We also have to remember only what God wants will eventually befall us. If He decreed that COVID-19 will affect a person, no amount of awareness, care and preventive measures could frustrate His plan. Similarly, if God decreed that a person will not be affected by COVID-19, absolutely nothing could alter His decision.
This by no means tends to promote the idea of passive fatalism, just as it does not intend to land any support to the notions of complete freedom and indeterminism either. Human life is a delicately struck balance between the two opposing domains. Human life is the result of God’s divine will, plan and ultimate care. In it, there is no room whatsoever for coincidences, absurdities and injustice.
COVID-19 is another (just) act of God, which man should make the most of to deepen his knowledge of the self, others, the world and ultimately, God. It could likewise be a test and a punishment, about which people are not to pretend to be judges. So superficial is man’s acquaintance with the secrets of the higher order of meaning and experience that venturing into those things will inevitably lead to the baseless acts of speculating, hyperbolizing and conspiracizing, thus adding to the widespread confusion and panic.
God says in the Qur’an: “Say: Nothing will afflict us save what Allah has ordained for us; He is our Patron; and on Allah let the believers rely” (al-Tawbah, 51).
The Prophet Muhammad (peace and blessings be upon him) said: “Be mindful of Allah and he will protect you. Be mindful of Allah and you will find him before you. If you ask, ask from Allah. If you seek help, seek help from Allah. Know that if the nations gathered together to benefit you, they will not benefit you unless Allah has decreed it for you. And if the nations gathered together to harm you, they will not harm you unless Allah has decreed it for you. The pens have been lifted and the pages have dried” (Jami’ al-Tirmidhi).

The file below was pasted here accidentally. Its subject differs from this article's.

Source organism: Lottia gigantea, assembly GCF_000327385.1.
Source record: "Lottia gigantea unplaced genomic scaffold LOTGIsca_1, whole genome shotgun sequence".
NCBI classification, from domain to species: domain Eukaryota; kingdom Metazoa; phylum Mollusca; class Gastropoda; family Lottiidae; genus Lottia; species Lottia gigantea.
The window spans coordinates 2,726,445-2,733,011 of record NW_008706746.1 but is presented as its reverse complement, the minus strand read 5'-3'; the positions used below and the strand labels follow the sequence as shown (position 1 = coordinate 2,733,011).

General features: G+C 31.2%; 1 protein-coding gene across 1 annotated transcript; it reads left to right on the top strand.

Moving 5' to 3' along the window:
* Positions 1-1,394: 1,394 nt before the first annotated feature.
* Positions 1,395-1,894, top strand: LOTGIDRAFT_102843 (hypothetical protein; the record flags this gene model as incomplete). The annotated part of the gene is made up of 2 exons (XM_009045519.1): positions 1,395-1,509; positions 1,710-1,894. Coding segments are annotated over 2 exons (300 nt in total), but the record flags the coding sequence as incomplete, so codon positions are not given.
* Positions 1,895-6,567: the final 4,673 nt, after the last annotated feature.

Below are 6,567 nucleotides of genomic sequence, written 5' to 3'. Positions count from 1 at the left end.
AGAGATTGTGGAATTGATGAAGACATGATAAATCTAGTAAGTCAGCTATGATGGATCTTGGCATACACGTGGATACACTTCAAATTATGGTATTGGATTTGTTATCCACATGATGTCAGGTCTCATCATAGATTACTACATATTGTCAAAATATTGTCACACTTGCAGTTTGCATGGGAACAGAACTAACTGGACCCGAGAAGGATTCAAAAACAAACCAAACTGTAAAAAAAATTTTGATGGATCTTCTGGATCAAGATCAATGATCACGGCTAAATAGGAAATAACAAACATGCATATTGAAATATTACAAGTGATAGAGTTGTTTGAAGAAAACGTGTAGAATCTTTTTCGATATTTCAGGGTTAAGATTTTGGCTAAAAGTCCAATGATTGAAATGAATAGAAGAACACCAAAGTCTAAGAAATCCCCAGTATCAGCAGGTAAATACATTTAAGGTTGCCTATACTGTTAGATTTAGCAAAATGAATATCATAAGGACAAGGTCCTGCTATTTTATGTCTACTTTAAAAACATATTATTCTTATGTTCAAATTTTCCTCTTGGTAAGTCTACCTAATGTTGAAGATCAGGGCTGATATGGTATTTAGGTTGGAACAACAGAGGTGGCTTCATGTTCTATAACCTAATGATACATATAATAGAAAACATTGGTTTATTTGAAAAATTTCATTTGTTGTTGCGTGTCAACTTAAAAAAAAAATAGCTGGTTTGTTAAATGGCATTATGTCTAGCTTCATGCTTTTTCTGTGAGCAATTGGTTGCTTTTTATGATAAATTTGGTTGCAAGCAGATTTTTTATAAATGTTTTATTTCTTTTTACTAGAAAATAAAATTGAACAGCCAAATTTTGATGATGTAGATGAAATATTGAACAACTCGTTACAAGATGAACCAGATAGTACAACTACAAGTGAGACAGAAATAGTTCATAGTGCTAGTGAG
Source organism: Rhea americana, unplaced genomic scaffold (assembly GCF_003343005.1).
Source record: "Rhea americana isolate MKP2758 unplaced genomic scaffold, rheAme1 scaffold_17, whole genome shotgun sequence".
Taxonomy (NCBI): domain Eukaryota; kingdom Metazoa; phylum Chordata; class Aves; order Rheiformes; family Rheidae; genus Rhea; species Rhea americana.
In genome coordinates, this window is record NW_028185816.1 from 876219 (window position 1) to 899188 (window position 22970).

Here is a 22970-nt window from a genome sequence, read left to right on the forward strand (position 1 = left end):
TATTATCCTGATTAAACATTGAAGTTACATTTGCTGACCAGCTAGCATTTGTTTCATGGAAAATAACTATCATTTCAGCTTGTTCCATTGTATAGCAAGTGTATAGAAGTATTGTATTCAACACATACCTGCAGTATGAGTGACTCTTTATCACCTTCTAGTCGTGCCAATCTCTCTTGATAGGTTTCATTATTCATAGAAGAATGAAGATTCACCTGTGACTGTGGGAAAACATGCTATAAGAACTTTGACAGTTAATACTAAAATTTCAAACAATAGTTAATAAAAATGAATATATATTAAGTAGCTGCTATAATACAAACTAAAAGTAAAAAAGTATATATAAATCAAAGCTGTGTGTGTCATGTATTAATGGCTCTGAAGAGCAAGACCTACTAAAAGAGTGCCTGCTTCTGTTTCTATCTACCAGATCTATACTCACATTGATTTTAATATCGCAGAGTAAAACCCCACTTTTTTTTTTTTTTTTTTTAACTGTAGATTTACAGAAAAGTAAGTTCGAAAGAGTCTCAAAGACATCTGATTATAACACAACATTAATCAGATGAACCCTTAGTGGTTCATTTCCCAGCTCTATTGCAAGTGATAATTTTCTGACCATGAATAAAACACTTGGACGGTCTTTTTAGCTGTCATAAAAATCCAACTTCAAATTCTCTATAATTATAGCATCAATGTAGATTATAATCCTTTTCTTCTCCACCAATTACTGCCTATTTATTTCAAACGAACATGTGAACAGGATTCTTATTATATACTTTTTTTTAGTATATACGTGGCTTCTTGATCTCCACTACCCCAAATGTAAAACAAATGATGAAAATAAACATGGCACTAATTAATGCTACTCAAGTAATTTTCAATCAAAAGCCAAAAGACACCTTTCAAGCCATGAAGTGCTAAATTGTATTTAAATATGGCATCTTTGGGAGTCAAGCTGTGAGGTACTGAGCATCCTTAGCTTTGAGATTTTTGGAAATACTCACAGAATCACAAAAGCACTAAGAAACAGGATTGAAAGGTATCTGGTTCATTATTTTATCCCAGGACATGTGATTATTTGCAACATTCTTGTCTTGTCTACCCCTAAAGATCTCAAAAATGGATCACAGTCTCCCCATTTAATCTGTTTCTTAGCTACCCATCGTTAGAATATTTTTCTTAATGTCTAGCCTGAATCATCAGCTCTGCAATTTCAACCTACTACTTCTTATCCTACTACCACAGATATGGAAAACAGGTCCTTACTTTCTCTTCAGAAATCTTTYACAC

Yet another sign
Everything in the heavens and on the earth – permanent or otherwise, animate and inanimate – is a sign, attesting to the absolute truth. So is COVID-19.
The Qur’an is a revealed book of signs (ayat). The universe, too, with all its dimensions and manifestations, is a created “book” of signs (ayat). If the former is all about signs, because it is God’s Word (logos), the latter is all about signs as well, because it is the result of God’s Word (logos) “kun” (“Be!”), as a symbol of God’s divine creative power. Nothing happens without God’s will and command, symbolizing His greatness, presence, authority, omniscience, compassion, and providence. All that happens also casts light on the status and character of man and his honorable mission.
COVID-19 is yet another chapter in the ontological book of signs. Through it, people should perceive God’s Will and Power at work, repositioning their own wills and undertakings accordingly. While dealing with the pandemic wisely and decisively, they should use it to enrich themselves and enhance their relationships with the Creator and His creation.
COVID-19 as a sign – or a series of signs – should be used for understanding better the other equally, or maybe even more, remarkable signs that came to pass in history. By analogy to the origins, spread and impact of COVID-19, more light can be shed on earlier historical signs that created similar effects and generated parallel behavioral patterns.
(To be continued)